Australians are embracing healthier habits than in decades past, but chronic busyness is trumping good intentions in the kitchen, and driving new opportunities in healthy convenience.
That was a key theme to emerge at last week's Food & Drink Business LIVE breakfast forum, The Convenience Culture.
Consumers are exercising more, are watching what they eat and drink, and almost half of are concerned about their sugar intake, according to LIVE keynote speaker Laura Demasi from Roy Morgan Research (pictured above).
“We're more careful about what we eat and drink but when life gets in the way, convenience is still king,” Demasi told attendees. “Despite our best efforts, our waistlines continue to expand.”
Demasi, who is the director of Social and Consumer Trends at Roy Morgan Research, said a whopping one in five now say they just don’t have time to cook, and more than fifty per cent of consumers eat takeaway food regularly.
This consumer time crunch is also driving demand for food delivery services such as UberEATS and Menulog, and meal kits such as HelloFresh and Lite n' Easy, and also pre-packaged readymeals in supermarkets, Demasi says.
Ticking the boxes
Products that tick both health and convenience boxes represent a massive opportunity, according to Delicious Foods Australia founder Nicole Mahler who took to the stage to share the story behind the creation of her own line of healthy chilled meals, which began when her daughter adopted a vegan diet.
Australia is the third fastest growing vegan market, Mahler says, and she realised that the niche was “screaming for innovation”.
Over the past five years, she has sought to fill that gap with her convenient Dahlicious and Veglicious plant-based product lines, which boast five health stars, and are sold chilled in pouches Australia-wide.
The next wave
More big transformational shifts are around the corner, and these could also change and disrupt the convenience game, according to Dr Angeline Achariya, CEO of the Food Innovation Centre at Monash University.
Faux ingredients such as lab-reared meat for consumers prepared to pay for guilt-free indulgence, and products targeting personalised health and nutrition, are two big opportunities that are ripe for innovation, Achariya predicts.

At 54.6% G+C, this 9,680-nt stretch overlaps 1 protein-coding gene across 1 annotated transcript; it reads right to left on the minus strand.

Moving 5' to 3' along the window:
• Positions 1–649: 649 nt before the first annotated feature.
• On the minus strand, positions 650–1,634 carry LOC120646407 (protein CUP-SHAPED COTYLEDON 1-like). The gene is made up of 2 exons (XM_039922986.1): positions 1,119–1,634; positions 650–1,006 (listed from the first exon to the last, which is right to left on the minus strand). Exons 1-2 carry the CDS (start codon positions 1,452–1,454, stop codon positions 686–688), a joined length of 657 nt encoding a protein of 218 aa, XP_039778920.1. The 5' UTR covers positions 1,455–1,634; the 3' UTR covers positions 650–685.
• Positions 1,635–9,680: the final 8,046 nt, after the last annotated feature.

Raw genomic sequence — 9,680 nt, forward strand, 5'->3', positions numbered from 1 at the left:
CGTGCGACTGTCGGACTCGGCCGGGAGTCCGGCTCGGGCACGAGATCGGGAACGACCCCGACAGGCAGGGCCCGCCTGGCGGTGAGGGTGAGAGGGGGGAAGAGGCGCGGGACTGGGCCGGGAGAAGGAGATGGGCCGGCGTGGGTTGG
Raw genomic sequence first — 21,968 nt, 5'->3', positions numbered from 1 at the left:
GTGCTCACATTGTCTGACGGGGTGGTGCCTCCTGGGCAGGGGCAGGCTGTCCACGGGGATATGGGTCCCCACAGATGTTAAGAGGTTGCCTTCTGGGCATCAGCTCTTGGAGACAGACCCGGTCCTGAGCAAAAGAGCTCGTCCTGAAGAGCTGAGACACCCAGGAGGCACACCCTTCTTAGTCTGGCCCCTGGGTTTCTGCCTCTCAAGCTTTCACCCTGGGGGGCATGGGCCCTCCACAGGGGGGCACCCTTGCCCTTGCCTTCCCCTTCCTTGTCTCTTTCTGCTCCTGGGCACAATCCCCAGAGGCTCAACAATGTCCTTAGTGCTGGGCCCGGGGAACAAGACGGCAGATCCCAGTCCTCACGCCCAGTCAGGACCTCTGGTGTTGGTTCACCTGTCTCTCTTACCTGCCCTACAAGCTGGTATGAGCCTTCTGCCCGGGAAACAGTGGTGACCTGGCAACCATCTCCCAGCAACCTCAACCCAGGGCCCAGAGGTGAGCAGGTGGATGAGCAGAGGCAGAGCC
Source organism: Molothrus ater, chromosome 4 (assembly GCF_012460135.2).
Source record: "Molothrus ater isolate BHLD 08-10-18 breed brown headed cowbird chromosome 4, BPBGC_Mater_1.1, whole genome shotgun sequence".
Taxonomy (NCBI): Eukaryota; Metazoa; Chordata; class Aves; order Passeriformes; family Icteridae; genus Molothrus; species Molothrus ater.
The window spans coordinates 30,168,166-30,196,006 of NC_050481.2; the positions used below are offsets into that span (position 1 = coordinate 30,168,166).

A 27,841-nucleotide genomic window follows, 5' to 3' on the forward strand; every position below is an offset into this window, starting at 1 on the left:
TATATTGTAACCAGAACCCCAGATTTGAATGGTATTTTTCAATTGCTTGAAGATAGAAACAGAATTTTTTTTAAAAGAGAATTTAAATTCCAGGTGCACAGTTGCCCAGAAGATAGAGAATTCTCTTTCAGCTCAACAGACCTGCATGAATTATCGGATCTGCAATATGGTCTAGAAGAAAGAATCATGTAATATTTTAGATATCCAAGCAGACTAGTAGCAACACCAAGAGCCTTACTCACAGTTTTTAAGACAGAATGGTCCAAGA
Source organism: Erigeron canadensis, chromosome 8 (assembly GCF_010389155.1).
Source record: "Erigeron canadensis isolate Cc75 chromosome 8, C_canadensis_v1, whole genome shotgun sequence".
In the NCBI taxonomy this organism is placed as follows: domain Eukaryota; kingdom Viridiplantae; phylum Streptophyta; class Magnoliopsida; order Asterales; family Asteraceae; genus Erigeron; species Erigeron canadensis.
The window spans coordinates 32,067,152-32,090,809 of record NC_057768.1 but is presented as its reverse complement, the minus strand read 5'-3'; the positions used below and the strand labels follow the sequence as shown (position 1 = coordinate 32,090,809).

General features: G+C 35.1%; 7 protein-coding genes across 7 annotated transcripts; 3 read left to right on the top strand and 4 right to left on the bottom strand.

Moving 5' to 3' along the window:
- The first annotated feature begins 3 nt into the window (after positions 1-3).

“The consumer of the future is going to demand these things,” she said.
Leader of the pack
A number of products on the shelf today are, thanks to innovations in packaging, leading the way in the convenience stakes. Iain Blair, the director of creative design agency Birdstone Collective, profiled a number of top contenders, including Brownes Diary's recyclable upside down yoghurt pack, SPCs differentiated pouch range, Mentos' new Velcro closure, and Always Fresh Olives which are packaged in single-portion shelf-stable bags.
Blair advised brands to keep moving, however, as the latest packaging advances would in time be taken for granted by consumers. “What is convenient now is not convenient tomorrow,” Blair said.
The complex issue of balancing functional delivery and sustainability through smart packaging design and material choices was tackled by a panel session hosted by Food & Drink Business publisher Lindy Hughson and featuring Blair, Achariya, Brownes Dairy marketing and sales director Natalie Sarich-Dayton, and Tetra Pak Oceania marketing director Jaymie Pagdato.
See our upcoming November-December issue for more LIVE coverage.
LIVE: The Convenience Culture was sponsored by Heat and Control, Flavourmakers, ADM, AUSPACK, Daylight and Ecolean.